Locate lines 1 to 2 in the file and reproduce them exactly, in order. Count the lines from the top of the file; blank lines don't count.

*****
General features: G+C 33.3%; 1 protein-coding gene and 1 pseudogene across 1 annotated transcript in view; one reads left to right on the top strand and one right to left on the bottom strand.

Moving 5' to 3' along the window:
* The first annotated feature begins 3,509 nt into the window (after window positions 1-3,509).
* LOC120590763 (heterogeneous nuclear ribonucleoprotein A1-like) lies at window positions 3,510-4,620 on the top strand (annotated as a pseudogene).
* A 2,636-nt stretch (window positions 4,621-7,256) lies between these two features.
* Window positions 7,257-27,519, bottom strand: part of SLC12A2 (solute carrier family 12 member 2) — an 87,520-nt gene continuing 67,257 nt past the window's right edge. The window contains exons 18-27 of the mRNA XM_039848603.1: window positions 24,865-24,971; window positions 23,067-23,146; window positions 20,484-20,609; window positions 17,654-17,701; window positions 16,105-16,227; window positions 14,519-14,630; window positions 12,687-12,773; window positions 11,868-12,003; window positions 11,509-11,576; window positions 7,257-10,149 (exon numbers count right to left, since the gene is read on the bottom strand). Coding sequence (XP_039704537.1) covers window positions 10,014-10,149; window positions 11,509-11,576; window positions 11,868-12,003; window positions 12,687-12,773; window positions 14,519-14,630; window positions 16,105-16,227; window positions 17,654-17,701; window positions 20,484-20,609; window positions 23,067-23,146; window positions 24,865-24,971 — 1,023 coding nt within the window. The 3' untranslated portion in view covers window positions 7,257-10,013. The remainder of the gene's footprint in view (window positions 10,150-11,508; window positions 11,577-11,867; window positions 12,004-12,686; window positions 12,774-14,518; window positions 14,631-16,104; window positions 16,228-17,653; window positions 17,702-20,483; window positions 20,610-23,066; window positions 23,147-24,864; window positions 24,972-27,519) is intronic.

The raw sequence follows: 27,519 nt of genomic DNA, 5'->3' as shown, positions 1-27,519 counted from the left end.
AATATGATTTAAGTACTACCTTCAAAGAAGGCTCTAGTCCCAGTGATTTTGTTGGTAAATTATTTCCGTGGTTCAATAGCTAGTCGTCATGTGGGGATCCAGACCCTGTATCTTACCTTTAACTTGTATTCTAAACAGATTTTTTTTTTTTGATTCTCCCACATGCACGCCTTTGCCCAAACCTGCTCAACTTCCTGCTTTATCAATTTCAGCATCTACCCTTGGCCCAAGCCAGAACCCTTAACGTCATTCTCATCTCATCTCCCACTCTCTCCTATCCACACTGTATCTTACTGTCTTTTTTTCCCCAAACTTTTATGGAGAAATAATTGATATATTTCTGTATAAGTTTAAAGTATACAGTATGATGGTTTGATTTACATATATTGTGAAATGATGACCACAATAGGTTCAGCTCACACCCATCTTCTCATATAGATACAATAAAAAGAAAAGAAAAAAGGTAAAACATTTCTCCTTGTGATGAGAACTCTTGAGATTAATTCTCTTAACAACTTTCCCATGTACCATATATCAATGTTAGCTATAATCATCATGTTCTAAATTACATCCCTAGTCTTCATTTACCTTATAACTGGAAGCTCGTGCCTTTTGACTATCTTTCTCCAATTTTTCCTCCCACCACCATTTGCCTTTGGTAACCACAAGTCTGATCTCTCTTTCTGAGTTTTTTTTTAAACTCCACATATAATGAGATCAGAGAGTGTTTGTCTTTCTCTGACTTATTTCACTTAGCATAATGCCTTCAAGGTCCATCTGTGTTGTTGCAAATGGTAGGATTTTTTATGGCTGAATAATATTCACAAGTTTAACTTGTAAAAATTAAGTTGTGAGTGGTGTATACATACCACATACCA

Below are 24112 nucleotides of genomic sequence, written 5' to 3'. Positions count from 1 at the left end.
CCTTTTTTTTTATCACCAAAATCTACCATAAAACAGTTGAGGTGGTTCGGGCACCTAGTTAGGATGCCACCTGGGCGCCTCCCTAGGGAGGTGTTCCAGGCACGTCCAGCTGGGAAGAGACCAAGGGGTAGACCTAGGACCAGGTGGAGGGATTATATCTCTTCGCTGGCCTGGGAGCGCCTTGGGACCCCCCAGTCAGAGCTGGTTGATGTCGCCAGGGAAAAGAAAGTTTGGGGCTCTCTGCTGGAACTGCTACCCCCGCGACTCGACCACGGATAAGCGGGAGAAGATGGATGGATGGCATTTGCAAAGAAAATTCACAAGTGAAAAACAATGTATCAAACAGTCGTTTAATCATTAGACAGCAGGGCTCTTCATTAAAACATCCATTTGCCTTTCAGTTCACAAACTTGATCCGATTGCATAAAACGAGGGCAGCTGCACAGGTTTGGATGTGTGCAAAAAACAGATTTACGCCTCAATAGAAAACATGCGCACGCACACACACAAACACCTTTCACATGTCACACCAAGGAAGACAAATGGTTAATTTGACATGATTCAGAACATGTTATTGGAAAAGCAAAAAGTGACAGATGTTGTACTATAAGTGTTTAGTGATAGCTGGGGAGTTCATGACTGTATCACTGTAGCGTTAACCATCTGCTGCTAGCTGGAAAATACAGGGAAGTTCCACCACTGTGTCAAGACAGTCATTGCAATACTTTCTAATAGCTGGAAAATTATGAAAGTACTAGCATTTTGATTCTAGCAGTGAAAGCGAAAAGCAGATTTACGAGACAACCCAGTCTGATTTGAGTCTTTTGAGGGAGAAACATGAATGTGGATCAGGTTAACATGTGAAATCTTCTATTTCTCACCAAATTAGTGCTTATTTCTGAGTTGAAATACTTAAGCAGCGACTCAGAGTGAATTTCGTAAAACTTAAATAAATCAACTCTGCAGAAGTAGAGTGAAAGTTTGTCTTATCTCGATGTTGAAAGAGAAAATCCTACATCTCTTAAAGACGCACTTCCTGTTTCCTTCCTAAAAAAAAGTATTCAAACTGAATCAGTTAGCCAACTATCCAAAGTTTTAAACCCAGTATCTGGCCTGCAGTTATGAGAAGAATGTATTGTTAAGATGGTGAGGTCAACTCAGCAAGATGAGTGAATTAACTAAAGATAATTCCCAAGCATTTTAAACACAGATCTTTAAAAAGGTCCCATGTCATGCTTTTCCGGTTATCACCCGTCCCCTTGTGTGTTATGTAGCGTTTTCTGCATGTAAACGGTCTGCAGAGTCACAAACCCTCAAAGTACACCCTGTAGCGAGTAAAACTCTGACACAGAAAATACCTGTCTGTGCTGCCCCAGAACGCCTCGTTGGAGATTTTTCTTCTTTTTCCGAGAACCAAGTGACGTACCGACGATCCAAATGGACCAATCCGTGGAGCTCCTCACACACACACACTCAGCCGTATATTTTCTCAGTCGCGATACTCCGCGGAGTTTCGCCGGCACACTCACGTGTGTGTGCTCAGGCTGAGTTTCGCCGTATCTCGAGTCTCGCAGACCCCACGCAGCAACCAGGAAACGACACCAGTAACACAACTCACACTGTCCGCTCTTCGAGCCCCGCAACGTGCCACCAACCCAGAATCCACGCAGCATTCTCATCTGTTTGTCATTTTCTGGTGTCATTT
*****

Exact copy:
General features: G+C 33.3%; 1 protein-coding gene and 1 pseudogene across 1 annotated transcript in view; one reads left to right on the top strand and one right to left on the bottom strand.

Moving 5' to 3' along the window: